By now you’ve likely heard the news from Mount Saint Mary’s University about their recently hired president’s plan to improve the university’s retention rates and the aftermath. I’ll summarize below in case you haven’t followed it. If you have but haven’t yet signed this petition to Mount Saint Mary’s University to reinstate two fired faculty members, we encourage you to add your name. It’s an important statement in support of colleagues whose due process and academic freedom have been violated as ominously as any time I can remember.
Here’s a nutshell version of Newman’s retention plan–
- Early in the fall semester, identify students who are at risk–academically, emotionally, financially–of leaving the institution.
- Encourage them to drop out as quickly as possible so that you never have to report them as matriculated.
- Ergo, improve retention by reducing the number of “dropouts.”
[It’s worth a minute to look at President Simon Newman’s background before we keep going. Notice anything missing? Any experience whatsoever with higher ed before being appointed as president of a university. Anywho….]
To make matters worse, President Newman had an email exchange with campus leaders in which he said some controversial (yes, that’s understatement) things, the most disturbing of which was:
“This is hard for you because you think of the students as cuddly bunnies, but you can’t. You just have to drown the bunnies … put a Glock to their heads.”
When that quote showed up in the Washington Post and Inside Higher Ed, the story suddenly became national (read: embarrassing). And when President Newman learned that two faculty members–one tenured, one tenure-track–had leaked emails (one of the faculty was the advisor to the student newspaper), he fired them without any hearings, investigations, or procedures whatsoever. Clearly, his fundamental ignorance about how universities work and what faculty do made it seem logical for him to fire people who were “disloyal” (his word).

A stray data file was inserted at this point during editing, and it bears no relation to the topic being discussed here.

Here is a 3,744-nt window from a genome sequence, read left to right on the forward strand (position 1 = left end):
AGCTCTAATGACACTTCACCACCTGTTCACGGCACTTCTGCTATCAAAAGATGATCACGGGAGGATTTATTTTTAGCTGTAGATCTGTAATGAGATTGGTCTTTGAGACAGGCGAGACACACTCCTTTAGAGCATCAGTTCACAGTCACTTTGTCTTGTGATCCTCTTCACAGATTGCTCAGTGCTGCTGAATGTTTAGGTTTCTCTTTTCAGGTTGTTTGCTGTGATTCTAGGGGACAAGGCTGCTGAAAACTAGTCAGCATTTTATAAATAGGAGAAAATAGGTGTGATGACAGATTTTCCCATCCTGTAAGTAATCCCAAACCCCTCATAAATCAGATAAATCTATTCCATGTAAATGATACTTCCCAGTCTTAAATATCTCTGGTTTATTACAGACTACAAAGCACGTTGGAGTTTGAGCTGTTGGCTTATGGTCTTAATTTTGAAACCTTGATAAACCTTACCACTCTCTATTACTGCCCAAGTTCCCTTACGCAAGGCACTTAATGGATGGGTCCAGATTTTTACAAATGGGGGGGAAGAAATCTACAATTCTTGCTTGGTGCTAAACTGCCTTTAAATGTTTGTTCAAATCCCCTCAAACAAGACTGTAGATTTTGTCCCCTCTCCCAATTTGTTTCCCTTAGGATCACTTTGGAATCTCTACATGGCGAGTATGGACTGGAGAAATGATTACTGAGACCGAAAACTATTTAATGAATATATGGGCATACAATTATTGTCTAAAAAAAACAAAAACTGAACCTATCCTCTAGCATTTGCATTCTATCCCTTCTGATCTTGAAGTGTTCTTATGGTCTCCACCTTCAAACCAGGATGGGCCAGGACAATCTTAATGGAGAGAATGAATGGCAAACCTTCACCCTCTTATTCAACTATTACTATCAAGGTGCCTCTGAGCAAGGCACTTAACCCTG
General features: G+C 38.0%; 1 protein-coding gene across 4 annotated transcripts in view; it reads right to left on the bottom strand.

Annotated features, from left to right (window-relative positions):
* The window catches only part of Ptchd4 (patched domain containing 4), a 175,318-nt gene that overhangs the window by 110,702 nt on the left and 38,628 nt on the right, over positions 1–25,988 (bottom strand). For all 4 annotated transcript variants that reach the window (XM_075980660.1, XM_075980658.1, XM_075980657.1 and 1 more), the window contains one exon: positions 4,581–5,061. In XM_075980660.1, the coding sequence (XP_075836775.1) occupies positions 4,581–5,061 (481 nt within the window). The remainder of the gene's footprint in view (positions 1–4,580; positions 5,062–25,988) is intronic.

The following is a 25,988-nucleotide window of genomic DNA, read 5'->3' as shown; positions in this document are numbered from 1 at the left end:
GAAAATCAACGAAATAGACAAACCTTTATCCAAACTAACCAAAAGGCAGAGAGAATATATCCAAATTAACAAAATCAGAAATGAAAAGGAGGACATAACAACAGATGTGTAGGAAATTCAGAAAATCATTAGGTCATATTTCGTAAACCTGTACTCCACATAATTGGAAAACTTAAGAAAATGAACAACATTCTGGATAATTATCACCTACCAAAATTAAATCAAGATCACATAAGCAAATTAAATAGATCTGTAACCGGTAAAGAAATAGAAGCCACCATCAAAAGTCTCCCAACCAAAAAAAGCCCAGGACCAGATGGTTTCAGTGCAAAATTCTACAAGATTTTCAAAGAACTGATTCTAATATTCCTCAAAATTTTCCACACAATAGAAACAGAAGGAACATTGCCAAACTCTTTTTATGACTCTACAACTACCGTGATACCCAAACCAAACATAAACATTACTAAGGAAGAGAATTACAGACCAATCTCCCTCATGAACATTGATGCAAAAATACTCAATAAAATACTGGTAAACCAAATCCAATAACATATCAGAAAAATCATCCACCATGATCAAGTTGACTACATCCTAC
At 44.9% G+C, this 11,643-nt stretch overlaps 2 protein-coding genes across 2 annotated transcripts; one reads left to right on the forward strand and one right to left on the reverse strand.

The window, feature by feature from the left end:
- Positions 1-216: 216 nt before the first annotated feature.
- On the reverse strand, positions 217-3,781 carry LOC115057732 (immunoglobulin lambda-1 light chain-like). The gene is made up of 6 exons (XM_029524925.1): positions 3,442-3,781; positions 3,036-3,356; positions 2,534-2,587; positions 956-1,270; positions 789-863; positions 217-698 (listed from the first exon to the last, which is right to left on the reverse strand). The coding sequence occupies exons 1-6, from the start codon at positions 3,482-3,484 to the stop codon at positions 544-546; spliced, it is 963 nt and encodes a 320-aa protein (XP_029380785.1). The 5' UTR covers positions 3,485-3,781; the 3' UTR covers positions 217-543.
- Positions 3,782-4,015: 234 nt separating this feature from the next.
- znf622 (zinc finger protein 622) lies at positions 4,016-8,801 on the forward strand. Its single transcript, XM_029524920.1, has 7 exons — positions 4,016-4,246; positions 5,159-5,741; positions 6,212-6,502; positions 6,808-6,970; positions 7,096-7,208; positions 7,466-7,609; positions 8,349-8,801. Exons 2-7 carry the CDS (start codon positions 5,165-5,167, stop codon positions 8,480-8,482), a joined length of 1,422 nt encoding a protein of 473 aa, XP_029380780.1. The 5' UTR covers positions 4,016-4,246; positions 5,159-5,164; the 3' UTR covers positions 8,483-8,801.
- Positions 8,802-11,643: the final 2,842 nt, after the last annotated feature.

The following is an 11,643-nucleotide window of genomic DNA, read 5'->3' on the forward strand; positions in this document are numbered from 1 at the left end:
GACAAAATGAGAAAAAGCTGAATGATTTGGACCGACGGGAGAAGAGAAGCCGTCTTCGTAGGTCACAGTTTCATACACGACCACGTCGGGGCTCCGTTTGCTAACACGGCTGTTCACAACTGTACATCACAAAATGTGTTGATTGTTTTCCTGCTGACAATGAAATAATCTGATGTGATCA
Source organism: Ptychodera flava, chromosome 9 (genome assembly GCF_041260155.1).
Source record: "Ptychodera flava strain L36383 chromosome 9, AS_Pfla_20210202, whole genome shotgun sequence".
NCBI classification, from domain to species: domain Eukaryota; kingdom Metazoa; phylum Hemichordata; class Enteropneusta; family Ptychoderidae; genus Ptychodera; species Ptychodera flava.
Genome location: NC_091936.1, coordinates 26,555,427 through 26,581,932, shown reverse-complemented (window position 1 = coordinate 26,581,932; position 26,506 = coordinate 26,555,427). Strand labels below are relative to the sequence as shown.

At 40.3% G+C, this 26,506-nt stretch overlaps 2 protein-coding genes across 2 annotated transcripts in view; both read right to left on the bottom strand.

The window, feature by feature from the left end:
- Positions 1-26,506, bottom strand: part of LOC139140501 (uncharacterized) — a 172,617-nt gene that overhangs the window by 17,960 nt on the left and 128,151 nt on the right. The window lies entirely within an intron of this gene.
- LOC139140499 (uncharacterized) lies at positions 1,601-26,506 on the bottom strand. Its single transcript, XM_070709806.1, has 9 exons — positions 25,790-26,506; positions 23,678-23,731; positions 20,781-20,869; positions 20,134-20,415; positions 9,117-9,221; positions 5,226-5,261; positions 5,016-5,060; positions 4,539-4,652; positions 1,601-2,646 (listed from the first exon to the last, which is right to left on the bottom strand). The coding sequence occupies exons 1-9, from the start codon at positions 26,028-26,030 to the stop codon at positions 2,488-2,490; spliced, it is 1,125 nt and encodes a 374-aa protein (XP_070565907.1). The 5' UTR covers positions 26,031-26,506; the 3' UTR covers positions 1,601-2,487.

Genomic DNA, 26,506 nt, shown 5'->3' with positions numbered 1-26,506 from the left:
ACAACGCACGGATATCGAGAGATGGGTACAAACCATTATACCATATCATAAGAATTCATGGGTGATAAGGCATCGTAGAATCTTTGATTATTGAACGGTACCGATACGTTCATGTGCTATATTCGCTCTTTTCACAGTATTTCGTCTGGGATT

This is why we fight to protect tenure (and due process for colleagues with/without tenure). Signing this petition is a simple way to help. Indirectly, it’s also a statement on behalf of students who spent a lot of time, money, and emotional energy committing to a school run by somebody with such profound disregard for their well-being that he could think, much less say, what he did.
PS: In case you’re curious, the president tried to identify students to “drown” via a survey (as reported in Inside Higher Ed) that will make your skin crawl if you know anything about privacy or research ethics.
[Updated 5 pm Fri: The university has announced that it will reinstate the fired faculty in hopes of beginning what the president and board call a healing process; the board has reaffirmed their support of the president. The fired tenured faculty member says he has no intention of returning to the university.]